The Acunas, a rich Argentine family, have the tradition that the daughters have to get married in order, oldest first. When sister #1 gets married, sisters #3 and #4 put pressure on Maria, ... See full summary »
The Acunas, a rich Argentine family, have the tradition that the daughters have to get married in order, oldest first. When sister #1 gets married, sisters #3 and #4 put pressure on Maria, sister #2, because they have their husbands picked out already. But Maria hasn't yet met a man she likes. Eduardo Acuna, believing that men aren't romantic enough these days, sends his daughter flowers and anonymous love letters, creating a "mystery man" for her to fall in love with. He intends to pick out an appropriate beau for her later, to fill the role. But Robert Davis, an American dancer looking for work, stumbles into the picture. Maria falls for him, but the father does not approve. Written by
John Oswalt <firstname.lastname@example.org>
The character played by Fred Astaire says he is from Omaha, Nebraska- Astaire's real-life birthplace. See more »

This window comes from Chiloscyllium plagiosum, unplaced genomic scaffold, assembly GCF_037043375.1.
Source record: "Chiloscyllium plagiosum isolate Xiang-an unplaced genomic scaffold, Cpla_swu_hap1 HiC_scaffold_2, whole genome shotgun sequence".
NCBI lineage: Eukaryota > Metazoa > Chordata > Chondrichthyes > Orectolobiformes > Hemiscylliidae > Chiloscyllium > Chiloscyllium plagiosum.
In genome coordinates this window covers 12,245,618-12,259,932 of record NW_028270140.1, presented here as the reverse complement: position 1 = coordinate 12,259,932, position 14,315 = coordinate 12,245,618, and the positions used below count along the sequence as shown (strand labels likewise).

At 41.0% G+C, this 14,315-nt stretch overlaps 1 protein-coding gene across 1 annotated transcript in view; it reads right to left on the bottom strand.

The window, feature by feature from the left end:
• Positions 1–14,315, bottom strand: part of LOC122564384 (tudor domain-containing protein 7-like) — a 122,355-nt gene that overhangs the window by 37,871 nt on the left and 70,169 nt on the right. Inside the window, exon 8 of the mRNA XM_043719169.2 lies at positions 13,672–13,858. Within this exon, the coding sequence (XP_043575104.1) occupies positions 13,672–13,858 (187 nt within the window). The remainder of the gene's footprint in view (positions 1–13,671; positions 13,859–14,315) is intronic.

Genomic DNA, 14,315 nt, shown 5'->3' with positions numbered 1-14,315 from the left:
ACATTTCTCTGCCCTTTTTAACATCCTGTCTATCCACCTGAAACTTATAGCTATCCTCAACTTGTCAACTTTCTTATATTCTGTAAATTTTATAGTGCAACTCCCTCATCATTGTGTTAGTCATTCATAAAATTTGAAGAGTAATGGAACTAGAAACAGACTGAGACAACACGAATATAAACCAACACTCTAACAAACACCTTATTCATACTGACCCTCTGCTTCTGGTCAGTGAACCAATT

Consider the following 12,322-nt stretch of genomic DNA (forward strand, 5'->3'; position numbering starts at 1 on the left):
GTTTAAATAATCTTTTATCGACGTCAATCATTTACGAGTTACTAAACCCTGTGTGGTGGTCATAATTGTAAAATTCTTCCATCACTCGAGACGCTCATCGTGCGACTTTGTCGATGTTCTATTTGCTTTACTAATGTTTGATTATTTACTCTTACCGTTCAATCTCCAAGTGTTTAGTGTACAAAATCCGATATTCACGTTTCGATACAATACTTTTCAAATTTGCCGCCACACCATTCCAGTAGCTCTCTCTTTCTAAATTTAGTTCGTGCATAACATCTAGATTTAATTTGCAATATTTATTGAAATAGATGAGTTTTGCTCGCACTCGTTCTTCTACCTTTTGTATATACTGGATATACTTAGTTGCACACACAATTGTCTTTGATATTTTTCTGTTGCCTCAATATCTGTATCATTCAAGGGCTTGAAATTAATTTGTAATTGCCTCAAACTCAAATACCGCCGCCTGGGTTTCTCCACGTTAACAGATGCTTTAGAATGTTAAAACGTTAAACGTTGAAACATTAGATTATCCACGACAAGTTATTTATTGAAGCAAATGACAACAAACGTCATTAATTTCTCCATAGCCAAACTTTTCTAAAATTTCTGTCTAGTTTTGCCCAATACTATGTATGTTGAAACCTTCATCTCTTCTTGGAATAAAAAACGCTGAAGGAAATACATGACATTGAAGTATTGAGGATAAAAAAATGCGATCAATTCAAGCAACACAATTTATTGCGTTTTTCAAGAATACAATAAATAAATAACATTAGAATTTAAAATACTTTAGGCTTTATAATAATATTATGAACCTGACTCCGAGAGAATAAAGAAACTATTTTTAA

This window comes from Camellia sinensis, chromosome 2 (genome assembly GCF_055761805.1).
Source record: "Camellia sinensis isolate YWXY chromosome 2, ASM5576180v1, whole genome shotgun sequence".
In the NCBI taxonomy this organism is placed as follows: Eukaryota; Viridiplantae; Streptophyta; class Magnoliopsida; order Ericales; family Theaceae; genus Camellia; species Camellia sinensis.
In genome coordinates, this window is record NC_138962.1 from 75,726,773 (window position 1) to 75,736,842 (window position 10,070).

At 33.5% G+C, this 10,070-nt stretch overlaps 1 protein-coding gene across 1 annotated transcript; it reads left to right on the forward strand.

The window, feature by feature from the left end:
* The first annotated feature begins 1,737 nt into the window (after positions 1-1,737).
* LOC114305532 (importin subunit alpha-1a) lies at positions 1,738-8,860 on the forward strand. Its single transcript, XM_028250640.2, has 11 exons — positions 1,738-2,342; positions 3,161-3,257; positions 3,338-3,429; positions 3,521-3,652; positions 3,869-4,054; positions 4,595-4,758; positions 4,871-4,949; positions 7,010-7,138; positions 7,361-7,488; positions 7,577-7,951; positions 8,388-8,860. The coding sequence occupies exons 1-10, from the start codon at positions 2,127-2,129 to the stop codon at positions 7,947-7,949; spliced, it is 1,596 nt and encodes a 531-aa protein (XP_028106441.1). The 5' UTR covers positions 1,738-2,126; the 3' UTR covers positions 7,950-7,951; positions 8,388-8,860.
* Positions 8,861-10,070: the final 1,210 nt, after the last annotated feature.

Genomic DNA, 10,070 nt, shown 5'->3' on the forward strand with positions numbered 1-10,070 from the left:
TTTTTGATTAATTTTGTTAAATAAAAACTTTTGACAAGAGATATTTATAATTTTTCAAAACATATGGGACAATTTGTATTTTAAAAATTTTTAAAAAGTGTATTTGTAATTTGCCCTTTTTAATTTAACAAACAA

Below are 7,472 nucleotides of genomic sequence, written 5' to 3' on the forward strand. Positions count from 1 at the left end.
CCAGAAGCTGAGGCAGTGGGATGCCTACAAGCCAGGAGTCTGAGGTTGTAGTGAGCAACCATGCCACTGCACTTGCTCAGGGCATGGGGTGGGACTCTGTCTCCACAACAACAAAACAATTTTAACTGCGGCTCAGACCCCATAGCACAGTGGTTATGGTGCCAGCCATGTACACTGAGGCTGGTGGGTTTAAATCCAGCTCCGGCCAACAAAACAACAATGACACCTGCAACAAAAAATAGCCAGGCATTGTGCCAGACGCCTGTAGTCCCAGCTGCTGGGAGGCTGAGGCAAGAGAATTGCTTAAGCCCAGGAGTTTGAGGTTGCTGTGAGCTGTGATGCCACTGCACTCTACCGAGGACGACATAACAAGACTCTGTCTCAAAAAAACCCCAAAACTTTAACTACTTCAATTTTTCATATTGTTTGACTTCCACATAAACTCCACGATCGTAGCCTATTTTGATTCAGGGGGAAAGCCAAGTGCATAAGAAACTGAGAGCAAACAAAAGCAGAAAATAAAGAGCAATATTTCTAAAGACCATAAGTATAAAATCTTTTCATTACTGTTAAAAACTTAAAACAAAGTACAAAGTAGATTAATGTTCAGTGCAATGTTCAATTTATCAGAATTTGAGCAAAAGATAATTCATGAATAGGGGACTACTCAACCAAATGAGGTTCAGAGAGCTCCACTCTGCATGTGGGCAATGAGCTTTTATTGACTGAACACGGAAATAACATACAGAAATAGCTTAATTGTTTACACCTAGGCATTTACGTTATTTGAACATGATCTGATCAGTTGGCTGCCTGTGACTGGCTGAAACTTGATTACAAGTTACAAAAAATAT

Four boys enter in the Mr. Acuña's house with flowers and notes from Robert to Maria. The second to enter has his left arm hanging. In the next shot, when they are seen side by side, all of them are holding the flowers with their both hands. See more »
I assume the title is referring to Rita Hayworth and not dancin' Fred; it has to be said that Hayworth really is enjoying the luminous beauty and healthy sheen of a creature in their absolute prime here. Beside her, Astaire - who, had he attempted a career in movies without those flashing feet, would have been consigned to the role of gawky comedy sidekick instead of elegant leading man - looks skinny and prematurely old. Until he starts dancing, of course, and then they look like they were made for each other.
When the two of them aren't dancing, Adolphe Menjou keeps stealing the picture as Rita's over-protective father who writes anonymous love letter to his own daughter in the hope that she will fall in love with her fictitious beau. Yeah, it's one of those ridiculous Hollywood plots that the studios felt obliged to squeeze in between the musical numbers. I wonder if audiences in the 40s found them as crass as we do today? Anyway, the plot - what there is of it - follows it's predictable course, but nobody really watches these movies for its plot, and this film's greatest strength today is that it transports us back to a Hollywood that no longer exists; a Hollywood that oozes chic glamour and style, and offers escape to those romantics to whom plot and characterisation are secondary concerns.
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